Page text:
Oregon governor 'hurt' by fiancee's sham marriage

Staff Writer
Columbus CEO

PORTLAND, Ore. (AP) — Oregon Gov. John Kitzhaber said Friday he was hurt when his fiancee revealed she entered into a fraudulent marriage with an immigrant in 1997, and he rejected his election challenger's demand for a special prosecutor to look into her consulting business.

Kitzhaber addressed the stunning confession by his fiancee, Cylvia Hayes, for the first time in a debate with his Republican rival. The confession came just days before voters begin casting ballots in Oregon's all-mail election, complicating the Democratic governor's march toward his likely election to a fourth term next month.

"I learned this three days ago," Kitzhaber said at the City Club of Portland. "I was obviously very taken aback by it and hurt. I have some processing to do on that."

On Thursday, Hayes held a news conference to admit she broke the law and apologize.

Hayes was a 29-year-old college student when she married an 18-year-old man from Ethiopia. She said she was in need of cash at the time, and kept the marriage secret from Kitzhaber because she was ashamed and embarrassed.

Kitzhaber said it took courage for Hayes to hold the news conference, and he's proud of her. He indicated the wedding will still happen, "hopefully soon."

"This is now a very personal issue," Kitzhaber said. "And we just need some time to work through this together."

Richardson's Republican opponent, state Rep. Dennis Richardson, treaded carefully on the marriage issue, trying to steer the conversation toward a story in the Willamette Week newspaper saying Hayes used her position as first lady to advance her consulting business.

Richardson called for Kitzhaber to appoint a special prosecutor to look into the allegations, a suggestion Kitzhaber rejected.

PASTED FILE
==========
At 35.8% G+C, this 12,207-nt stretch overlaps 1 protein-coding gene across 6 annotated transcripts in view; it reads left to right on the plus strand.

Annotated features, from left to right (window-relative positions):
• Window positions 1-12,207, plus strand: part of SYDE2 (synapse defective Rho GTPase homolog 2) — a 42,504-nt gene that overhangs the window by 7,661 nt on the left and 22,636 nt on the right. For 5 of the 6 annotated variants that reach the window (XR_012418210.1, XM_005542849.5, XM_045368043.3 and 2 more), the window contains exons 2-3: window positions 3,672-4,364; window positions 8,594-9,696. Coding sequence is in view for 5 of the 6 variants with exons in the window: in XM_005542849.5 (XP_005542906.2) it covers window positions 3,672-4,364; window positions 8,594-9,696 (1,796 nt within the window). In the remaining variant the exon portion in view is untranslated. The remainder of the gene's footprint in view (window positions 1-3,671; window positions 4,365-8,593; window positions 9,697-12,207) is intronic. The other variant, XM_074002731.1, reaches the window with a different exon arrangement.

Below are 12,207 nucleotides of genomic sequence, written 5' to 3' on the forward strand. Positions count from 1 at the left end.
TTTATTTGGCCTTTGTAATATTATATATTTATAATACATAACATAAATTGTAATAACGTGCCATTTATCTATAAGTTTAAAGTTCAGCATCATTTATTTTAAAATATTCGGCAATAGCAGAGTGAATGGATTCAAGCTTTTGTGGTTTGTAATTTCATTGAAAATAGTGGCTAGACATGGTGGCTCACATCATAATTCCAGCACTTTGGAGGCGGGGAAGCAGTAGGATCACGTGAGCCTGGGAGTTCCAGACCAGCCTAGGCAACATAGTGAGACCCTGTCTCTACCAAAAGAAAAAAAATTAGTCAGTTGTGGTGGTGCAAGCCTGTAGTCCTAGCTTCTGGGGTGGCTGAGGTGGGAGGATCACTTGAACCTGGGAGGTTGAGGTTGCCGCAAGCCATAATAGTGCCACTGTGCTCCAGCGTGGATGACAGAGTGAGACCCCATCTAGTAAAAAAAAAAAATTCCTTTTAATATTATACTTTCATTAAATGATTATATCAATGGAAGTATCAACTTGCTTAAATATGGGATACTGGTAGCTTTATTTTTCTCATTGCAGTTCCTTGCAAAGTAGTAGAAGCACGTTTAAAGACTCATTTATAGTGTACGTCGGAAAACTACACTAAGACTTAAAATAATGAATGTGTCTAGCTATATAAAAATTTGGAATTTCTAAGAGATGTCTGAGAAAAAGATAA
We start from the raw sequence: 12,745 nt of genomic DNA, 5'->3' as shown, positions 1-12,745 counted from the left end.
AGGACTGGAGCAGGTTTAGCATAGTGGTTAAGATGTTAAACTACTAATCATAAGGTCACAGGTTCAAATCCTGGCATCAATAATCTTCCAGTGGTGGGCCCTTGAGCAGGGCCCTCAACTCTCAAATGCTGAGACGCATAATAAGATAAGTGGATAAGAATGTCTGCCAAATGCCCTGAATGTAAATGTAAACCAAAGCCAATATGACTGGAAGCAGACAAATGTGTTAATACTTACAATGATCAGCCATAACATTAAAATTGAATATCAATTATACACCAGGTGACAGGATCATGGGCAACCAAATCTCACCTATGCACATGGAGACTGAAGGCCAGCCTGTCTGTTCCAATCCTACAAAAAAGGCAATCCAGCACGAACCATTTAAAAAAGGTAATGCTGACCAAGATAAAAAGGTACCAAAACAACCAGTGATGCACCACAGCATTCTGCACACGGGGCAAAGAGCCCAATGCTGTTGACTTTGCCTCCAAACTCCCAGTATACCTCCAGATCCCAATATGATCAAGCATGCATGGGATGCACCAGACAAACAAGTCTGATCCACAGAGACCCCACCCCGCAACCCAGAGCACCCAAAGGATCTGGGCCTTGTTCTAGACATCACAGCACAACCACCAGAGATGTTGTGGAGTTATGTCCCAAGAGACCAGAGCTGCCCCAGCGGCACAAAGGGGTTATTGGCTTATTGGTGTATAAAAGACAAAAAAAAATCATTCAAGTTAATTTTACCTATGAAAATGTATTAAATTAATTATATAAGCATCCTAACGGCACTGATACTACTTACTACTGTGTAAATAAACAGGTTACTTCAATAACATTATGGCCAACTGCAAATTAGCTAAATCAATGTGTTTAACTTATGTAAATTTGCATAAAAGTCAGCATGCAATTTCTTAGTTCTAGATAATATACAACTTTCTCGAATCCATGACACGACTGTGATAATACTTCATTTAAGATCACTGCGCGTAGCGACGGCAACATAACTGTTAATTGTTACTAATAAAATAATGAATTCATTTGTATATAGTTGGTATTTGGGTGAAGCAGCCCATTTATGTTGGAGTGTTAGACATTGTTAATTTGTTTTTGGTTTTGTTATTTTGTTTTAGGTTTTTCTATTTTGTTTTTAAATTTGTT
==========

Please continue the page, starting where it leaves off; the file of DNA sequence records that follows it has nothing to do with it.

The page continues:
"You can't be the governor's adviser while you take money from those that want access," Richardson said.

Hayes has helped Kitzhaber develop his energy and environmental policy, and she also has earned money from organizations that seek to influence state policy.

"We did not violate the law," Kitzhaber said. "We have simply given a modern professional woman an opportunity to continue her career."

In the unusually spirited debate, Richardson offered his sharpest critique yet of Kitzhaber in a final push to become Oregon's first Republican governor in nearly three decades. He said Kitzhaber has presided over the "single-most inept and unethical administration in the history of the state of Oregon."

"What else are we going to find out? What is still hidden?" Richardson said. "Oregon voters, enough is enough."

Hayes' revelation about the sham marriage was prompted by questions from the Willamette Week.

The marriage issue is unlikely to affect Kitzhaber's re-election prospects, said Len Bergstein, a lobbyist and political consultant who works on ballot measure campaigns in Oregon.

However, the contracting questions could be perilous for the governor, particularly if Richardson can get enough money to highlight it, Bergstein said.

Campaign finance records show Richardson has only $100,000 in the bank. Oregon has no contribution limits, so a small number of wealthy donors could shake up the race at any time.

"They need a lot of money to be able to put behind it to make it an issue that's really front and center," Bergstein said.


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